Tag Archives: technology

Technology serves humans. Humans do not serve technology.

“People should never feel like a failure when using technology. Like the customer, the user is always right. If software crashes, it is the software designer’s fault. If someone can’t find something on a web site, it is the web designer’s fault... The big difference between good and bad designers is how they handle people struggling with their design. Technology serves humans. Humans do not serve technology.” - Joshua Porter

“People should never feel like a failure when using technology. Like the customer, the user is always right. If software crashes, it is the software designer’s fault. If someone can’t find something on a web site, it is the web designer’s fault… The big difference between good and bad designers is how they handle people struggling with their design. Technology serves humans. Humans do not serve technology.” – Joshua Porter

Read Joshua’s article “Five Principles to Design By” here.

Many digital products fail because they are not imbued with humanity

“Most digital products today emerge from the development process like a monster emerging from a bubbling tank. Developers, instead of planning and executing with their users in mind, end up creating technological solutions over which they ultimately have little control. Like mad scientists, they fail because they have not imbued their creations with humanity.” - About Face 2.0 by Alan Cooper

“Most digital products today emerge from the development process like a monster emerging from a bubbling tank. Developers, instead of planning and executing with their users in mind, end up creating technological solutions over which they ultimately have little control. Like mad scientists, they fail because they have not imbued their creations with humanity.” – About Face 2.0 by Alan Cooper

Purchase About Face 2.0 for more of Alan’s thoughts on “the essentials of interaction design.”

The importance of aesthetic in design

“Without aesthetic, design is either the humdrum repetition of familiar clichés or a wild scramble for novelty. Without the aesthetic, the computer is but a mindless speed machine, producing effects without substance. Form without relevant content, or content without meaningful form.” – Paul Rand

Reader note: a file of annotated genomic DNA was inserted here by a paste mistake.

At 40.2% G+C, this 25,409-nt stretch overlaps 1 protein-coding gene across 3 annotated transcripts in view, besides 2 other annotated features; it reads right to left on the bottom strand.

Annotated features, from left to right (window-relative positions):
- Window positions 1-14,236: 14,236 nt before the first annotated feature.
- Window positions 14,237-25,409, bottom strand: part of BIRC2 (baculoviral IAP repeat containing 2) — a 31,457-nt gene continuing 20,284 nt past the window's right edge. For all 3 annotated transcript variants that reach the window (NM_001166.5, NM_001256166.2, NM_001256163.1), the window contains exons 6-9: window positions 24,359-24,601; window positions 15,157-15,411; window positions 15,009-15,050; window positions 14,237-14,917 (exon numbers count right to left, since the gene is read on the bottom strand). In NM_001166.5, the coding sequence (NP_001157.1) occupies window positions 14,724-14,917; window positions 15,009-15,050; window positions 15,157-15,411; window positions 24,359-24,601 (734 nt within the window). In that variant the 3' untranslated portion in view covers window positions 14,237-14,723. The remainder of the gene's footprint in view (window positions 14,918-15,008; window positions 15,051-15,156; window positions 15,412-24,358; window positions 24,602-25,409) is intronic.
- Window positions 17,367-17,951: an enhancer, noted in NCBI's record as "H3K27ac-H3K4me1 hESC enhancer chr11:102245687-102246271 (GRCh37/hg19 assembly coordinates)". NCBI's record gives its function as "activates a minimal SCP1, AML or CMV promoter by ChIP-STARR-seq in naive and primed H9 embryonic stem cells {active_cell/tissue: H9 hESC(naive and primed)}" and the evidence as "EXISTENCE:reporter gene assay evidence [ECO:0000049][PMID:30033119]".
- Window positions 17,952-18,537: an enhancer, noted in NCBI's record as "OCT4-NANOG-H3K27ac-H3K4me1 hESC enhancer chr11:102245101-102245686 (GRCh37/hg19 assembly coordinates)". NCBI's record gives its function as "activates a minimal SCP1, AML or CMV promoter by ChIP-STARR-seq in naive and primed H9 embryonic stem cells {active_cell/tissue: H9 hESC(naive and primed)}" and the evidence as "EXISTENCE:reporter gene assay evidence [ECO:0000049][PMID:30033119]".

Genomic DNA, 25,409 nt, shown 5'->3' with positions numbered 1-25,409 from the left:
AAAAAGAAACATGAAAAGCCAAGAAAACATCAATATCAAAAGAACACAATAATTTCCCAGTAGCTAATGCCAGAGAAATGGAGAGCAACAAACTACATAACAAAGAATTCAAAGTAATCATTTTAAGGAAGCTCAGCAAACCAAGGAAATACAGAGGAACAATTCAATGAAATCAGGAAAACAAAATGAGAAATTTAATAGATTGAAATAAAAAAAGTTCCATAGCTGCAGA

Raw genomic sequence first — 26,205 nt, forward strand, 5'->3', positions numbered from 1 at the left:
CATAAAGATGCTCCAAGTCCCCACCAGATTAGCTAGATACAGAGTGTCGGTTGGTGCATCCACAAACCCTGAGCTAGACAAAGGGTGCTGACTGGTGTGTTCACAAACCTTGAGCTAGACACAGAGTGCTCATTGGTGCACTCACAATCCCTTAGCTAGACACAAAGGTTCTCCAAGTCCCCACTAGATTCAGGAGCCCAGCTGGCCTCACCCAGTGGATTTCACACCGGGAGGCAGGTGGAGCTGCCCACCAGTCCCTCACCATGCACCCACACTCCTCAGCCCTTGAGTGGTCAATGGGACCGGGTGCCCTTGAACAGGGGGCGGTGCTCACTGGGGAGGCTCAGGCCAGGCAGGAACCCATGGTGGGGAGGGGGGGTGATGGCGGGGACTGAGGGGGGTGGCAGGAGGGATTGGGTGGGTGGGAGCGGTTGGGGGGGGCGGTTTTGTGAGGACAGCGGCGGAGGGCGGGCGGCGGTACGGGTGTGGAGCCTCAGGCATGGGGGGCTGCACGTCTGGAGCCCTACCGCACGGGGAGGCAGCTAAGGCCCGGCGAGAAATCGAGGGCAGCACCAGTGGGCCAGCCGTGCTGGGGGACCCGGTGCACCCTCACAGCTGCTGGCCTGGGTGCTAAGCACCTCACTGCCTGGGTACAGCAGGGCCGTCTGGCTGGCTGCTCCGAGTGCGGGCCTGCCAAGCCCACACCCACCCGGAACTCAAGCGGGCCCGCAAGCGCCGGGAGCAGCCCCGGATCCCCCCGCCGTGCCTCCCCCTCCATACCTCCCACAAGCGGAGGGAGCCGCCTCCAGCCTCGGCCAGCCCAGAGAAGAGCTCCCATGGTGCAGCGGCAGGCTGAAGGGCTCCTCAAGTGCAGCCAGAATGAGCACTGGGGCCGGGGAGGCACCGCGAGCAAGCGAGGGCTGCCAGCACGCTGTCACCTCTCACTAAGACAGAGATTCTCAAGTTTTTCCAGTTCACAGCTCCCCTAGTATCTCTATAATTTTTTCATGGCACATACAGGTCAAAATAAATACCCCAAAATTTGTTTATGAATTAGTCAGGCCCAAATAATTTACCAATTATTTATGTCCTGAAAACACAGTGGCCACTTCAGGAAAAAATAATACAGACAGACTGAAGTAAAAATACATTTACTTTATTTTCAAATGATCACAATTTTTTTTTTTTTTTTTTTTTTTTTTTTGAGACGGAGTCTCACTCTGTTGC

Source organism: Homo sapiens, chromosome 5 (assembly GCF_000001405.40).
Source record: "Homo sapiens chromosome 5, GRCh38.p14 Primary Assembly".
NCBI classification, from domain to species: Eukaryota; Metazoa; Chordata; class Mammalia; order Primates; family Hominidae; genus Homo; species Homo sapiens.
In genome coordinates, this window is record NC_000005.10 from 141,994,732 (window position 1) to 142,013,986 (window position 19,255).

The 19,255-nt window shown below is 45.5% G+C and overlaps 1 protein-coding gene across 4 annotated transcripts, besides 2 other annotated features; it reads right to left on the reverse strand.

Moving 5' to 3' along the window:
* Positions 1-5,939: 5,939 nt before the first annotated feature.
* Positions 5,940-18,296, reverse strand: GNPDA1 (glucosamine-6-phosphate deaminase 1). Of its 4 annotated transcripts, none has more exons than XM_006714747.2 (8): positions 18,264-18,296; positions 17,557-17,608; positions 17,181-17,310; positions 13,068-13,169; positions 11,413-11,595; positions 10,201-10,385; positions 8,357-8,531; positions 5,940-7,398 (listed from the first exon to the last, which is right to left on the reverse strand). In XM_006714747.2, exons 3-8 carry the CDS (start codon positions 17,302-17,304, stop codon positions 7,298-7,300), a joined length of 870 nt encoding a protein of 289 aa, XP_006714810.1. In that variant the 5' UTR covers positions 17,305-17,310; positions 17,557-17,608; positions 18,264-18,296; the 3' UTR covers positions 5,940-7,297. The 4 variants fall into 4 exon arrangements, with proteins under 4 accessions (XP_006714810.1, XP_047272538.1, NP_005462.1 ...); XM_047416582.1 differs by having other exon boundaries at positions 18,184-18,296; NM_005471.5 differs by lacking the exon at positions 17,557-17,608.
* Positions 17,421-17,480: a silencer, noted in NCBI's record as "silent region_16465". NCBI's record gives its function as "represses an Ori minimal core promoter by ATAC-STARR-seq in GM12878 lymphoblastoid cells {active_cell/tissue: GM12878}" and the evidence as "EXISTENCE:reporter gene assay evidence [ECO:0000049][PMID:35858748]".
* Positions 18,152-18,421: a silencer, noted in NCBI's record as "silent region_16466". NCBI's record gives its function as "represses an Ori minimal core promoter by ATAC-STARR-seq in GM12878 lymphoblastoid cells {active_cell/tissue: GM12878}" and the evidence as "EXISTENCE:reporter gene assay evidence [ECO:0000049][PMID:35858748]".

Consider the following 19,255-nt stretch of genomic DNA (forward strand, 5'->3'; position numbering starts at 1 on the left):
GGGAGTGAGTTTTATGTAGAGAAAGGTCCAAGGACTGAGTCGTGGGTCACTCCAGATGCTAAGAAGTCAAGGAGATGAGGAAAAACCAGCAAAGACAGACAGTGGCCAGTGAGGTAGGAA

Read more about the brilliant graphic designer Paul Rand here.

Blaming the user teaches them that the errors are their own

“When we blame the user, we teach them that technology is perfect and that the errors are their own. Because technology is hard to use, we are teaching a generation to be afraid of technology. We are teaching a generation to believe in their own stupidity... It’s not the user’s fault.” - Jono DiCarlo

“When we blame the user, we teach them that technology is perfect and that the errors are their own. Because technology is hard to use, we are teaching a generation to be afraid of technology. We are teaching a generation to believe in their own stupidity… It’s not the user’s fault.” – Jono DiCarlo

Read Jono from Mozilla Labs’ article “These things I believe” for his thoughts on software development and user interface design.

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Focus on what you should be doing, not just what you can

“Technological advances have always been driven more by a mind-set of ‘I can’ than ‘I should’... Technologists love to cram maximum functionality into their products. That’s ‘I can’ thinking, which is driven by peer competition and market forces... But this approach ignores the far more important question of how the consumer will actually use the device... focus on what we should be doing, not just what we can.” - John Maeda

“Technological advances have always been driven more by a mind-set of ‘I can’ than ‘I should’… Technologists love to cram maximum functionality into their products. That’s ‘I can’ thinking, which is driven by peer competition and market forces… But this approach ignores the far more important question of how the consumer will actually use the device… focus on what we should be doing, not just what we can.” – John Maeda

Read John’s “mini manifesto” in this article from Esquire.  Thanks to Experientia for sharing this story.

We need to keep our eye on people

“Saying that people are the focus of user experience is stating the obvious, but when we are deeply engaged in our own work as user experience designers, it can be difficult to constantly remember to keep people at the center of design. For most of us, it’s hard not to get caught up in the skills and techniques that the technologies we work with require and even harder not to want to use technology to solve problems. But as user experience designers, we need to keep our eye on people.” – Whitney Quesenbery

Read Whitney’s article “Why People Matter” for her thoughts on putting people at the center of design.